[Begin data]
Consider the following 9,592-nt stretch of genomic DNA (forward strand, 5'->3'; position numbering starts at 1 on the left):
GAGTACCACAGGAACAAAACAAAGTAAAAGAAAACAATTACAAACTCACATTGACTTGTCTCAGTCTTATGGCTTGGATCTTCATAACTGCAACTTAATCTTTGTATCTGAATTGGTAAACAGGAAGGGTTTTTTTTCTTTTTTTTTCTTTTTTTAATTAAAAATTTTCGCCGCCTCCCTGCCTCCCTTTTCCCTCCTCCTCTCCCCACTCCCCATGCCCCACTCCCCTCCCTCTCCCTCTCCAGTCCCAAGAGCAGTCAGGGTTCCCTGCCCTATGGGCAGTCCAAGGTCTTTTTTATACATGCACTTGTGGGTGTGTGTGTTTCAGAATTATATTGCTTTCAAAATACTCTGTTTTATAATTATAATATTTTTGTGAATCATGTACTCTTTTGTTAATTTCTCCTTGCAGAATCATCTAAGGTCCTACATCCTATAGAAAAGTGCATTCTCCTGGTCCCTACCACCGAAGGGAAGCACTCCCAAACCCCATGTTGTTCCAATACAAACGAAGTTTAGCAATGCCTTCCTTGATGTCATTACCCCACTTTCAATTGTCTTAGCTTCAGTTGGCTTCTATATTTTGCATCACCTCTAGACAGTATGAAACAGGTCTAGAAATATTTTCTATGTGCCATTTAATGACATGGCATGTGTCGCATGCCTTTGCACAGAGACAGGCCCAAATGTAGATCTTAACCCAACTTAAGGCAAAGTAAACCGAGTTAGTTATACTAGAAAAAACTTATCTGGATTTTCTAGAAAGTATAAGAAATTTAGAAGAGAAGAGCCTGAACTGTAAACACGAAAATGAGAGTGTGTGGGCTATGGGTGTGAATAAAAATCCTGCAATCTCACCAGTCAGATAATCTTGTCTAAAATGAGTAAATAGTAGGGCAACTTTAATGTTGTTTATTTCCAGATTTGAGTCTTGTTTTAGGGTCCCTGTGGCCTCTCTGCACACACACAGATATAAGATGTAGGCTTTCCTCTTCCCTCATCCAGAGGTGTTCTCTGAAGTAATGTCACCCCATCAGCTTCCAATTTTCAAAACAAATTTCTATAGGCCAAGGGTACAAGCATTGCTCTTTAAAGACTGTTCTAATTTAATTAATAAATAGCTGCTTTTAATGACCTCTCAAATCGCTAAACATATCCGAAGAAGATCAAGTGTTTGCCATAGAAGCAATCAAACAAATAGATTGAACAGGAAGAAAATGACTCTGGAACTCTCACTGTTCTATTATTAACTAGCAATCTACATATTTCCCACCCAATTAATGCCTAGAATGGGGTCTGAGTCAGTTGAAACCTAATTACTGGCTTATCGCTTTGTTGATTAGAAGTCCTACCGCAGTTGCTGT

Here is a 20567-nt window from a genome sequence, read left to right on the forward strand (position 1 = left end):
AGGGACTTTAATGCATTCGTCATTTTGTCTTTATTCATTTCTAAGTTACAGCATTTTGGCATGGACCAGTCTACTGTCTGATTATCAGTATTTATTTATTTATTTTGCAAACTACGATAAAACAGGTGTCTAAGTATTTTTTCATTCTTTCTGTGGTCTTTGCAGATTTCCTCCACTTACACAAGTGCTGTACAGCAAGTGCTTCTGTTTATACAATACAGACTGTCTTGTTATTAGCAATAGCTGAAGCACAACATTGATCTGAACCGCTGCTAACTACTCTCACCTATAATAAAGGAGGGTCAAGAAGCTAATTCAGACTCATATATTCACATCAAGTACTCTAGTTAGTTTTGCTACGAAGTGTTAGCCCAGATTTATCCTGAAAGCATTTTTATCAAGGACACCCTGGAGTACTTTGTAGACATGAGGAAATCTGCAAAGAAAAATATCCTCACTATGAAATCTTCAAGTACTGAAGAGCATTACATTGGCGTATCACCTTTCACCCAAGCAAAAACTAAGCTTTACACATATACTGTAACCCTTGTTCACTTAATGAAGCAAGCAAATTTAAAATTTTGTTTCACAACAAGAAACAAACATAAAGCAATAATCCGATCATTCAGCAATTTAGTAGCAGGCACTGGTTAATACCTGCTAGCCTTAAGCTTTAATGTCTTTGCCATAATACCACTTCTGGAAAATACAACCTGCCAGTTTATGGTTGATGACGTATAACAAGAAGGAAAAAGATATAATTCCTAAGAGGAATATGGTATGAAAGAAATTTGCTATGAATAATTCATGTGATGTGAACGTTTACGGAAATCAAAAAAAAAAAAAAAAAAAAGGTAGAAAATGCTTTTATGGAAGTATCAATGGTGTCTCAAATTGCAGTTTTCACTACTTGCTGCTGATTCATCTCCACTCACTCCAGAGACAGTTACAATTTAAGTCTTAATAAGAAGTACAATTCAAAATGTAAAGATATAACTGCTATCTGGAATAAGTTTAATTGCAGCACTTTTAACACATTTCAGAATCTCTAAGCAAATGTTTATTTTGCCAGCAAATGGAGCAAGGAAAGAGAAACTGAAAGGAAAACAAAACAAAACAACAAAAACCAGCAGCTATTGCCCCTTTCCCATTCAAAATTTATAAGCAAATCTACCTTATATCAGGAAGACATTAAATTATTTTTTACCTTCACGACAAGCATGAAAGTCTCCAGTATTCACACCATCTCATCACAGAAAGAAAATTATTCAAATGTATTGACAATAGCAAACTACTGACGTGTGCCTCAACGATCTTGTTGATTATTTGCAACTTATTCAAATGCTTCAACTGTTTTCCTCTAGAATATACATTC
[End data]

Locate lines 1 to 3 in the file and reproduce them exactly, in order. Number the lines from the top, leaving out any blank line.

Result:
Consider the following 9,592-nt stretch of genomic DNA (forward strand, 5'->3'; position numbering starts at 1 on the left):
GAGTACCACAGGAACAAAACAAAGTAAAAGAAAACAATTACAAACTCACATTGACTTGTCTCAGTCTTATGGCTTGGATCTTCATAACTGCAACTTAATCTTTGTATCTGAATTGGTAAACAGGAAGGGTTTTTTTTCTTTTTTTTTCTTTTTTTAATTAAAAATTTTCGCCGCCTCCCTGCCTCCCTTTTCCCTCCTCCTCTCCCCACTCCCCATGCCCCACTCCCCTCCCTCTCCCTCTCCAGTCCCAAGAGCAGTCAGGGTTCCCTGCCCTATGGGCAGTCCAAGGTCTTTTTTATACATGCACTTGTGGGTGTGTGTGTTTCAGAATTATATTGCTTTCAAAATACTCTGTTTTATAATTATAATATTTTTGTGAATCATGTACTCTTTTGTTAATTTCTCCTTGCAGAATCATCTAAGGTCCTACATCCTATAGAAAAGTGCATTCTCCTGGTCCCTACCACCGAAGGGAAGCACTCCCAAACCCCATGTTGTTCCAATACAAACGAAGTTTAGCAATGCCTTCCTTGATGTCATTACCCCACTTTCAATTGTCTTAGCTTCAGTTGGCTTCTATATTTTGCATCACCTCTAGACAGTATGAAACAGGTCTAGAAATATTTTCTATGTGCCATTTAATGACATGGCATGTGTCGCATGCCTTTGCACAGAGACAGGCCCAAATGTAGATCTTAACCCAACTTAAGGCAAAGTAAACCGAGTTAGTTATACTAGAAAAAACTTATCTGGATTTTCTAGAAAGTATAAGAAATTTAGAAGAGAAGAGCCTGAACTGTAAACACGAAAATGAGAGTGTGTGGGCTATGGGTGTGAATAAAAATCCTGCAATCTCACCAGTCAGATAATCTTGTCTAAAATGAGTAAATAGTAGGGCAACTTTAATGTTGTTTATTTCCAGATTTGAGTCTTGTTTTAGGGTCCCTGTGGCCTCTCTGCACACACACAGATATAAGATGTAGGCTTTCCTCTTCCCTCATCCAGAGGTGTTCTCTGAAGTAATGTCACCCCATCAGCTTCCAATTTTCAAAACAAATTTCTATAGGCCAAGGGTACAAGCATTGCTCTTTAAAGACTGTTCTAATTTAATTAATAAATAGCTGCTTTTAATGACCTCTCAAATCGCTAAACATATCCGAAGAAGATCAAGTGTTTGCCATAGAAGCAATCAAACAAATAGATTGAACAGGAAGAAAATGACTCTGGAACTCTCACTGTTCTATTATTAACTAGCAATCTACATATTTCCCACCCAATTAATGCCTAGAATGGGGTCTGAGTCAGTTGAAACCTAATTACTGGCTTATCGCTTTGTTGATTAGAAGTCCTACCGCAGTTGCTGT

Here is a 20567-nt window from a genome sequence, read left to right on the forward strand (position 1 = left end):